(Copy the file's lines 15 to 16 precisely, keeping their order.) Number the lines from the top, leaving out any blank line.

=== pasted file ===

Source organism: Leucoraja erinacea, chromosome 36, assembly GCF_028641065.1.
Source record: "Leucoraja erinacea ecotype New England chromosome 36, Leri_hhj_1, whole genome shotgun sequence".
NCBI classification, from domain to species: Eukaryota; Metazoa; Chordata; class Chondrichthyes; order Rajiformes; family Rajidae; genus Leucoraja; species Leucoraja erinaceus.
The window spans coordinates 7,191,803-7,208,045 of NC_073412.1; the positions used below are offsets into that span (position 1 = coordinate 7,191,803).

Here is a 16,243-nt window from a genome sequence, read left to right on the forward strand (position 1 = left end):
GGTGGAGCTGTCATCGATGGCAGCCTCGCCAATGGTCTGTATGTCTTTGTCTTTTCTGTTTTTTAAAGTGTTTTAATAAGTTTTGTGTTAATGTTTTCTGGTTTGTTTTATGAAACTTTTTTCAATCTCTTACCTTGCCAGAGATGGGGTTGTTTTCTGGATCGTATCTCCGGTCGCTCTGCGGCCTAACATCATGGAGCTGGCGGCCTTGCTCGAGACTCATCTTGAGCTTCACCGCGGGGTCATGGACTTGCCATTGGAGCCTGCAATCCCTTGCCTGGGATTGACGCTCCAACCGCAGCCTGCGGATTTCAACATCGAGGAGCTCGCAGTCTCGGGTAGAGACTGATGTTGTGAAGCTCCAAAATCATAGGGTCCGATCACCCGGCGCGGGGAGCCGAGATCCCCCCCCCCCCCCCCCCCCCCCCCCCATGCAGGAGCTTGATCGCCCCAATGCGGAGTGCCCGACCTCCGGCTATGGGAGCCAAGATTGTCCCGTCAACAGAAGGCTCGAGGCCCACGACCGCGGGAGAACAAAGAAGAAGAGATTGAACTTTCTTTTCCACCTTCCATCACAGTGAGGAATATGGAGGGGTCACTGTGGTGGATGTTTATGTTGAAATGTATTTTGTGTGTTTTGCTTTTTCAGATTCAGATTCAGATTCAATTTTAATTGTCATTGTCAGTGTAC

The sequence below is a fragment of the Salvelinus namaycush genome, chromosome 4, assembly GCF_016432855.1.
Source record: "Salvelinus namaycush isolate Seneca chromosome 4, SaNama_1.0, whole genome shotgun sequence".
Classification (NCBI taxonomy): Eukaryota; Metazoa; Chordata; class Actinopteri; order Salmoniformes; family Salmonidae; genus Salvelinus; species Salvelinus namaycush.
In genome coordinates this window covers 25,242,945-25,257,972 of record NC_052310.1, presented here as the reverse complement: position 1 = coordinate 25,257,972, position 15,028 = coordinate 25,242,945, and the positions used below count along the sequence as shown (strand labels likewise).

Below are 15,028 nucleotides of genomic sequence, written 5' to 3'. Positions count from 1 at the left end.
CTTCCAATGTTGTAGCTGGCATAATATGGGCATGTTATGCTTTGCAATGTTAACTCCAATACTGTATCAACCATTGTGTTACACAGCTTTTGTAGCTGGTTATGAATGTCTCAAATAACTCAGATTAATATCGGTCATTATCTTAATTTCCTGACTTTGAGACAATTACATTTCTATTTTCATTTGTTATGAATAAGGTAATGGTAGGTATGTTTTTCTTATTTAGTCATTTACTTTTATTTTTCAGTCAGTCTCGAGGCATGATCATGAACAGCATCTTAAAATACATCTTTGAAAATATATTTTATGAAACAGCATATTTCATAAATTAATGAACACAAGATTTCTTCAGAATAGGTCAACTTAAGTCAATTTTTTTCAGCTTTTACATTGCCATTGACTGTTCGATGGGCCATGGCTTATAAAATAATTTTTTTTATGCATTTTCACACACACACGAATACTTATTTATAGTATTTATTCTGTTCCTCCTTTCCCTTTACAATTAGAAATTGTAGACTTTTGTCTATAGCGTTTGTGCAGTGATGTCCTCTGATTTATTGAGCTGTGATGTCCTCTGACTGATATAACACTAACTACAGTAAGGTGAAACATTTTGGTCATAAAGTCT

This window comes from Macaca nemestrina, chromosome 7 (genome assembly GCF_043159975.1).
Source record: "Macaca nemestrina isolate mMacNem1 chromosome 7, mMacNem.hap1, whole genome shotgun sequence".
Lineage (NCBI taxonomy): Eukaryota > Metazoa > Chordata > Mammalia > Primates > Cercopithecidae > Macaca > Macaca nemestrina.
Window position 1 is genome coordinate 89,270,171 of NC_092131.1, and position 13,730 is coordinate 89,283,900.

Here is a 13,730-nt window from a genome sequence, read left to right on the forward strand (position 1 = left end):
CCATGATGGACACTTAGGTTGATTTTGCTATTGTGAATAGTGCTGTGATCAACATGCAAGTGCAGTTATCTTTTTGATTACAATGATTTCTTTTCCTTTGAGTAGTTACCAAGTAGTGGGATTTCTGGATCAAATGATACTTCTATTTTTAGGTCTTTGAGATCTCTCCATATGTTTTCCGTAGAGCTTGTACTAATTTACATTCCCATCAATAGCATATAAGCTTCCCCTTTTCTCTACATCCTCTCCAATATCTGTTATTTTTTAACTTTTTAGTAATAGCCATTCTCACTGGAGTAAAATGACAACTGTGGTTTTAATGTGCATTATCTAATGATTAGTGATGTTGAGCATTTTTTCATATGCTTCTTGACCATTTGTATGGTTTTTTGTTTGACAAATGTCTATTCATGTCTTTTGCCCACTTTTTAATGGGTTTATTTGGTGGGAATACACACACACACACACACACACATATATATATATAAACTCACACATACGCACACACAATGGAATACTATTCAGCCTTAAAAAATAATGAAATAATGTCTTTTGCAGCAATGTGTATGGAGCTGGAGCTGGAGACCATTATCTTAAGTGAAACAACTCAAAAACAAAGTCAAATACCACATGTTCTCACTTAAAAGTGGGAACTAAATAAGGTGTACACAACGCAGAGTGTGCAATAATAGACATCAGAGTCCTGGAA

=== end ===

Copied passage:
Lineage (NCBI taxonomy): Eukaryota > Metazoa > Chordata > Mammalia > Primates > Cercopithecidae > Macaca > Macaca nemestrina.
Window position 1 is genome coordinate 89,270,171 of NC_092131.1, and position 13,730 is coordinate 89,283,900.